What the first systematic survey of North Korean refugees tells us about life inside the Hermit Kingdom, and about whether the regime might be ready to fall.
The authors partially got around the representation problem through statistical modeling. They created projections of the views of the general population based on the refugees’ characteristics—age, gender, and occupation, as well as life experiences such as receipt of food aid or arrest and detention—offering a remarkable glimpse into the closed state.
Since the famine in the 1990s, humanitarian do-gooders and policymakers have tried unsuccessfully to alleviate the plight of North Koreans even as they hope to persuade Kim Jong Il to give up his nuclear weapons and join the community of nations. Their attempts have included engagement known as the “Sunshine Policy,” six-party talks, and the donor aid of the late ’90s. More importantly, however, the world needs to push China to change its refugee policy. China has a policy of repatriating North Korean defectors because it recognizes them as “economic migrants” and therefore not refugees under the 1951 United Nations Refugee Convention, to which China is a signatory. But China’s assertion rests on an inconsistency. One legal basis for claiming refugee status is a fear of persecution upon return to the fatherland—a stipulation that should make refugees out of nearly all North Korean defectors. Still, North Korea and China remain stubbornly impervious to blandishments and change.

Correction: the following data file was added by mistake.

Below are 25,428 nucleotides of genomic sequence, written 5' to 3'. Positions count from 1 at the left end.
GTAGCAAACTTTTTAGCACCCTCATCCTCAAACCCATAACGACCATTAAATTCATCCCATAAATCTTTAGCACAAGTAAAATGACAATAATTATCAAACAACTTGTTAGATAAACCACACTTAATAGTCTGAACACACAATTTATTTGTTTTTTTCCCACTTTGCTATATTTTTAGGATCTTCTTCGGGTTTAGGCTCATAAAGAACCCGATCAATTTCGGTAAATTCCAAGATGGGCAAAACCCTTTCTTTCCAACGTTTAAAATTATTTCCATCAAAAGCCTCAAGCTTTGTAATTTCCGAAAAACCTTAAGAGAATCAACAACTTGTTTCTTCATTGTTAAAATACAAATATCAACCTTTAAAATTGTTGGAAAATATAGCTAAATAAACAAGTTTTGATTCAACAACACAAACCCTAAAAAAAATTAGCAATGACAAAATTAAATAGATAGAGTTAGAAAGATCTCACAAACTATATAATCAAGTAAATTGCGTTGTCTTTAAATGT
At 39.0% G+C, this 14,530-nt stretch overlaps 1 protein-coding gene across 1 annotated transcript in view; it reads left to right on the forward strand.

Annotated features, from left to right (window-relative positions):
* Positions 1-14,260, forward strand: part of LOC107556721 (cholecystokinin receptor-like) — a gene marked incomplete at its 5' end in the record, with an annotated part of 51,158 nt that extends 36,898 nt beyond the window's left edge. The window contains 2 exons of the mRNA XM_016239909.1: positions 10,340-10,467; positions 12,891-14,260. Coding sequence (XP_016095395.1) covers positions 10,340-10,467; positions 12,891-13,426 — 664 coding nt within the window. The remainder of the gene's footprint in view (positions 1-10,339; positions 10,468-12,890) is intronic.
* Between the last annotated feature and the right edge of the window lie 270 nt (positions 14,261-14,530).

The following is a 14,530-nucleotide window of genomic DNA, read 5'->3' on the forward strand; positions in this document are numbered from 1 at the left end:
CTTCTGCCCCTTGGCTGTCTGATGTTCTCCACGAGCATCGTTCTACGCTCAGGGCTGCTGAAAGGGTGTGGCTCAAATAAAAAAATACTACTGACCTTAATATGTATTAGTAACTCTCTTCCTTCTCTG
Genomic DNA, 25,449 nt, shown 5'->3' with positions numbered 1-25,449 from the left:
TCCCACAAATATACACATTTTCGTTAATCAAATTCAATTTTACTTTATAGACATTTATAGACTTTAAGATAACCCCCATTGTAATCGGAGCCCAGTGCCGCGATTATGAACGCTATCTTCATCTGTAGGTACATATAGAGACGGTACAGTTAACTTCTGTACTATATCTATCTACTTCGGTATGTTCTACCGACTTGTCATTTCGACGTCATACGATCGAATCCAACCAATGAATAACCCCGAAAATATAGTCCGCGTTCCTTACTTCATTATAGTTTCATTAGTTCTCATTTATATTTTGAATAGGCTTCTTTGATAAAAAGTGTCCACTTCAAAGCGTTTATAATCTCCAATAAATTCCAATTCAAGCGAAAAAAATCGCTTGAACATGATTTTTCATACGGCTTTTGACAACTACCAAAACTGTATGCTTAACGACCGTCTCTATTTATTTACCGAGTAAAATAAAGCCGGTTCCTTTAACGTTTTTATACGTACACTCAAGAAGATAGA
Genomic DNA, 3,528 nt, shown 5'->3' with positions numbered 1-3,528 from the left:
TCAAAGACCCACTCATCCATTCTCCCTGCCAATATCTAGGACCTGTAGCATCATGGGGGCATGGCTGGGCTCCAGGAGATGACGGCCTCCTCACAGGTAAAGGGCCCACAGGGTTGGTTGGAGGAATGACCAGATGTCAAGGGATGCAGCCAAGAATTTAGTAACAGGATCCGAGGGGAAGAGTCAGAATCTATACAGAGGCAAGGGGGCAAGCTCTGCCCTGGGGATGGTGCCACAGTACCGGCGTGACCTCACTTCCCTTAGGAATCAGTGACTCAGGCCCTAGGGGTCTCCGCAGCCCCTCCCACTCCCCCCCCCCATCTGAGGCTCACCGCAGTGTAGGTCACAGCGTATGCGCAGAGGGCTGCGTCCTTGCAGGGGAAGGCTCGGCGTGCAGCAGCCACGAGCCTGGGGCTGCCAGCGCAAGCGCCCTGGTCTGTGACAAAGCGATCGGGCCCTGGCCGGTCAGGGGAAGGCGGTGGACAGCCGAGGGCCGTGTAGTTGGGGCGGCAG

What, then, might lead to a collapse of North Korea? Andrei Lankov, a prolific historian of the country, told me that three factors will be needed for revolt: a way for the dissidents to communicate with each other and with the outside world, a reasonable alternative to the current government, and a chance that the revolt will succeed. A better government is certainly possible for a country at rock bottom, and a chance for victory may be there. As this year’s North Africa protests have shown us, an angry populace can topple strongmen with little forewarning.
The third aspect of communication seems to be gaining a hold, an assertion backed by the data in Witness to Transformation. The protests against the currency reform in 2009 were scant and disorganized, but they revealed that the government was willing to reverse policies when it faced opposition. Giving more reason for concern, North Korea appears to be experiencing yet another food shortage—an embarrassment after it asked charities and foreign governments, including famine-struck Zimbabwe, for assistance last spring. The recipe for discontent is brewing, and even if the regime does not lose its hold on power, some North Koreans will continue to subvert Kim Jong Il’s agenda in simpler, quieter ways.
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